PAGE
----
I want students to understand the concept behind the Big Bang theory, but I also want them to understand that the Big Bang model is not the only [origin] story.
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Explaining How It All Began
Some say the Universe began with a 'Big Bang,' causing space to expand faster than the speed of light. Others believe a higher power summoned light and life. Still others credit a raven who stole a ball of light, spilling it as he flew off. Humans have pondered our origins for millennia, developing myriad stories and theories to explain life’s greatest mystery.
In “Cosmologies and Cultures,” an undergraduate course in the Department of Astronomy, students are introduced to the Big Bang theory of cosmology, which suggests that the Universe began with a hot, dense energy mass that began to expand 13.8 billion years ago. But students also learn other origin stories from cultures around the world. Bruce Balick, professor emeritus of astronomy, developed and teaches the course.
“I want students to understand the concept behind the Big Bang theory, but I also want them to understand that the Big Bang model is not the only [origin] story,” says Balick. “There are other stories that many people in other cultures take extremely seriously. It’s interesting to learn about these and to compare them to one another.”
Balick invited seven faculty across the College, in disciplines from classics to philosophy to Asian languages and literature, to serve as guest speakers. They shared creation stories from Daoism, Islam, Hinduism, the Bible, Greek mythology, Greek philosophy, and other religions and cultures.
Anthropology professor Stevan Harrell spoke to the class about Chinese cosmology “with some Goethe and a little E.A. Poe thrown in,” and asked students to reflect on how different modes and traditions of thought often result in the same basic ideas. “Big Bang and Steady State are present in a lot of different cultural contexts,” he says.
Classics professor Jim Clauss shared origin stories in Greek mythology, arguing that their basis in observation is something that they and science have in common. “People tend to believe that the narratives that scientists create are truths, and that mythologies from around the world are fanciful creations of people from another era who had no understanding of the world in which they lived,” says Clauss. “But when you put a humanistic investigation of mythology together with astronomy, it allows the ancient myths to be seen for what they were — genuine attempts at understanding the world based on observation.”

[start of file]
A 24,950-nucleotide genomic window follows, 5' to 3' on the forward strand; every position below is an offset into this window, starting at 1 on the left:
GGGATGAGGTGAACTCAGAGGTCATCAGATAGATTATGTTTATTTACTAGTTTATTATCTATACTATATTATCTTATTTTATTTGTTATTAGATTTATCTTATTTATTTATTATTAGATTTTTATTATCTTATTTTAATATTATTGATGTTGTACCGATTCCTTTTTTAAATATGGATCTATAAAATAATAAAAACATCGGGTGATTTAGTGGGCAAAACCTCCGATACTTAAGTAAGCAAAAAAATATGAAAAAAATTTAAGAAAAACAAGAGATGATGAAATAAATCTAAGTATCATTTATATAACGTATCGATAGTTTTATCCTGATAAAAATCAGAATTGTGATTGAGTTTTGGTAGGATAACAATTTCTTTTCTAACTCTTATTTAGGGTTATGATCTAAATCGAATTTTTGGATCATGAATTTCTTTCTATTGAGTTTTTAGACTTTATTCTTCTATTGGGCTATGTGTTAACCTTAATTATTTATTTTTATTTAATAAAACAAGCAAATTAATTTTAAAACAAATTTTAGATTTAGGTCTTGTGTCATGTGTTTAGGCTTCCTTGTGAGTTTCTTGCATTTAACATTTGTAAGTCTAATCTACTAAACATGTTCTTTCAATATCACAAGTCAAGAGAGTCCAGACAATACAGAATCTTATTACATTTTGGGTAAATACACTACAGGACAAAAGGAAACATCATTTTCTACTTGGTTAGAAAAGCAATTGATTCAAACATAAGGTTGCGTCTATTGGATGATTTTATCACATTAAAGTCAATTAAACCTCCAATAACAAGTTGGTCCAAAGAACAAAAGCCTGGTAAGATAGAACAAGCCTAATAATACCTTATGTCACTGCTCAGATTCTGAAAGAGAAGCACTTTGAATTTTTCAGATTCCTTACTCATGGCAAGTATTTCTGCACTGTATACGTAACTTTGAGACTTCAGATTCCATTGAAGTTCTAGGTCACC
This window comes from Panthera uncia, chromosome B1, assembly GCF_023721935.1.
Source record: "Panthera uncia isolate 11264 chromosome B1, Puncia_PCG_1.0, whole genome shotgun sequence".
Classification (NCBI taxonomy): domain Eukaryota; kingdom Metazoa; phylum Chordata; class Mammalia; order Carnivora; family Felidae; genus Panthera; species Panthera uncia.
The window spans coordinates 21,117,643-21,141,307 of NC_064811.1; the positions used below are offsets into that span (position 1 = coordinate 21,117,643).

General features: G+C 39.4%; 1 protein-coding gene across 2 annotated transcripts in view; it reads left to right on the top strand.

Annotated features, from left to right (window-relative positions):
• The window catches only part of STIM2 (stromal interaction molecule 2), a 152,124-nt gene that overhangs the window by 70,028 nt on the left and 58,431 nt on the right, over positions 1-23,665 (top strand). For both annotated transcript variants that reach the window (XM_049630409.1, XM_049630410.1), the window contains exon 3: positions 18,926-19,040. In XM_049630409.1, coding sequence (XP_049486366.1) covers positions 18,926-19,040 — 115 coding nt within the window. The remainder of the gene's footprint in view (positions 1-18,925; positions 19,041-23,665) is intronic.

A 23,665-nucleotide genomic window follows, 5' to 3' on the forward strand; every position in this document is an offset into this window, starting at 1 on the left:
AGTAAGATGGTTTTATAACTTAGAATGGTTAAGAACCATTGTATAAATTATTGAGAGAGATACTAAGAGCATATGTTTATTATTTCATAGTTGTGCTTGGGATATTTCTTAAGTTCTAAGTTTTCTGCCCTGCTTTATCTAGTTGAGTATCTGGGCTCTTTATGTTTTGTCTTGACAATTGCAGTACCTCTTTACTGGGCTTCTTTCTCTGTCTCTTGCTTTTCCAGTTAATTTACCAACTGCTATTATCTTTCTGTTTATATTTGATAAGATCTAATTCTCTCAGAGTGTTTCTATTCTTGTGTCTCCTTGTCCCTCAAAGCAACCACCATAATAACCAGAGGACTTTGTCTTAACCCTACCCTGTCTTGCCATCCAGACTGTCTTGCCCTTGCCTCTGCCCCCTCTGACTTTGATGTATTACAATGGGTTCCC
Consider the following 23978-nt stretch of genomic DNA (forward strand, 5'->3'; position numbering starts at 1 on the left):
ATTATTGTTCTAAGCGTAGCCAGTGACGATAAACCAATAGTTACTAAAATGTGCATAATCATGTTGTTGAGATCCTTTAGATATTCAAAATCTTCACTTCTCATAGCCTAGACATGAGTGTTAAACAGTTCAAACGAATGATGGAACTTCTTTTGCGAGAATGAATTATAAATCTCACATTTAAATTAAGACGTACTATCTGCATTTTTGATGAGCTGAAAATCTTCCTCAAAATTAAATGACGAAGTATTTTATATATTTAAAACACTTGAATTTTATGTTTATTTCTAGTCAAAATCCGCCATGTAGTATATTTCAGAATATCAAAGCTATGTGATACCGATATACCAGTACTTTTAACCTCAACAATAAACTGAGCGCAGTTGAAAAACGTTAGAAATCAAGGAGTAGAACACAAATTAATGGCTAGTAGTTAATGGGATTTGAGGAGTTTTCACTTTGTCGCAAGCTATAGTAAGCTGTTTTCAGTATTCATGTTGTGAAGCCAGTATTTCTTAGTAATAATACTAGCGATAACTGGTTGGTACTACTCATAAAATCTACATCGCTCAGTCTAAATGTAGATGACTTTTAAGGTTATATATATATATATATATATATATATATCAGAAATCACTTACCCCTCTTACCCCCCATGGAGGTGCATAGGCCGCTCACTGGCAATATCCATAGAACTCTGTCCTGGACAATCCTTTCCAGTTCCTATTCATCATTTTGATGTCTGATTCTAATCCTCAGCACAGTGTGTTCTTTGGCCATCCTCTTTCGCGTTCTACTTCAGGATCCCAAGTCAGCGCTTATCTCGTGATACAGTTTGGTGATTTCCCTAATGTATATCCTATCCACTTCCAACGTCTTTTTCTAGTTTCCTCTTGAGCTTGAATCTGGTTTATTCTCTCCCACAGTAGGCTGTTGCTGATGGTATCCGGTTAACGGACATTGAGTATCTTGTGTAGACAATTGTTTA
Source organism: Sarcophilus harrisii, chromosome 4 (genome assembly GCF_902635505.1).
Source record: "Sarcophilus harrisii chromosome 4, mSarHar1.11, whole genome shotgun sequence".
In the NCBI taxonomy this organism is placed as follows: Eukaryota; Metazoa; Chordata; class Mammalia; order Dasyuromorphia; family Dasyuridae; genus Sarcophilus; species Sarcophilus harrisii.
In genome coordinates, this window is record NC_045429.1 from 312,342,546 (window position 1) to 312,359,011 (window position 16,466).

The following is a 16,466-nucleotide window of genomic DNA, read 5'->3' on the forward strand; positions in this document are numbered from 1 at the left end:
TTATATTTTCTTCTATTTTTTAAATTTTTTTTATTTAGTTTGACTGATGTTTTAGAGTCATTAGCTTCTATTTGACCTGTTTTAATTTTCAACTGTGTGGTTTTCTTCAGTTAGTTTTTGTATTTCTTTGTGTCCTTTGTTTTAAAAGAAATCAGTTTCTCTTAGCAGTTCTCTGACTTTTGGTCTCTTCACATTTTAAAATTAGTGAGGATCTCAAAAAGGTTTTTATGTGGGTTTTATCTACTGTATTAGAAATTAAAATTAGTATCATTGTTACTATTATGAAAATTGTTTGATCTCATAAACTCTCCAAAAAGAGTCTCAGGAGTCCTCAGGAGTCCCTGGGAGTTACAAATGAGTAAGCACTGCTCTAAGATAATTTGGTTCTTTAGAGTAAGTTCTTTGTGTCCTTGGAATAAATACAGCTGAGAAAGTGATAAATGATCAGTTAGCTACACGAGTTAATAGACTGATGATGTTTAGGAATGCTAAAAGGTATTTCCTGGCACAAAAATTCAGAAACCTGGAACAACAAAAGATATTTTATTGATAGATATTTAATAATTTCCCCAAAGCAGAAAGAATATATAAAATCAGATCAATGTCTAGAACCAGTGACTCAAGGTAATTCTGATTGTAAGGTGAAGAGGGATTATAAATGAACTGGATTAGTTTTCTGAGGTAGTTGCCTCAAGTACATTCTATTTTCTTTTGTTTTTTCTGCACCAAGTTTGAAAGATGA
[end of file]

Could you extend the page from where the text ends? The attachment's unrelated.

That message came through loud and clear for Tyler Huffman, a UW senior majoring in finance. Huffman had dismissed creation theories from past cultures as “primitive ideas born from ignorance” before hearing from faculty like Clauss. “Now I see that [earlier cultures] actually had some very insightful ideas, working with the best information they had at the time,” says Huffman. “And as for the ignorance, we are still ignorant of much as well.”
Though Balick might frame it differently, he agrees that much remains unknown. Throughout the course, Balick presents the strengths of the Big Bang theory but also its limitations — because while physics and observation tell us a great deal about the evolution of the Universe, those first moments of creation remain elusive.
“We’re very proud of the Big Bang theory,” says Balick. “We think it’s substantive. We take the facts as we observe them and try to fit them into a rational story of creation. But the Big Bang theory is just that — a story built on facts.”
It’s also a story based in Western culture, building on the work of great thinkers like Copernicus and Galileo. As a result of the Cosmologies and Cultures course, Balick now believes there might be value in viewing cosmology research through the lens of other cultures.
“Fundamentally in science, there’s always the possibility that new information comes along and falsifies everything we believe now,” says Balick. “That’s at the very heart of the scientific method. The Big Bang theory is consistent with the set of facts we have now, but maybe other cultures, given the same set of facts, would come up with a whole different story. It would be exciting to see where else the data we have might fit into a brand new picture.”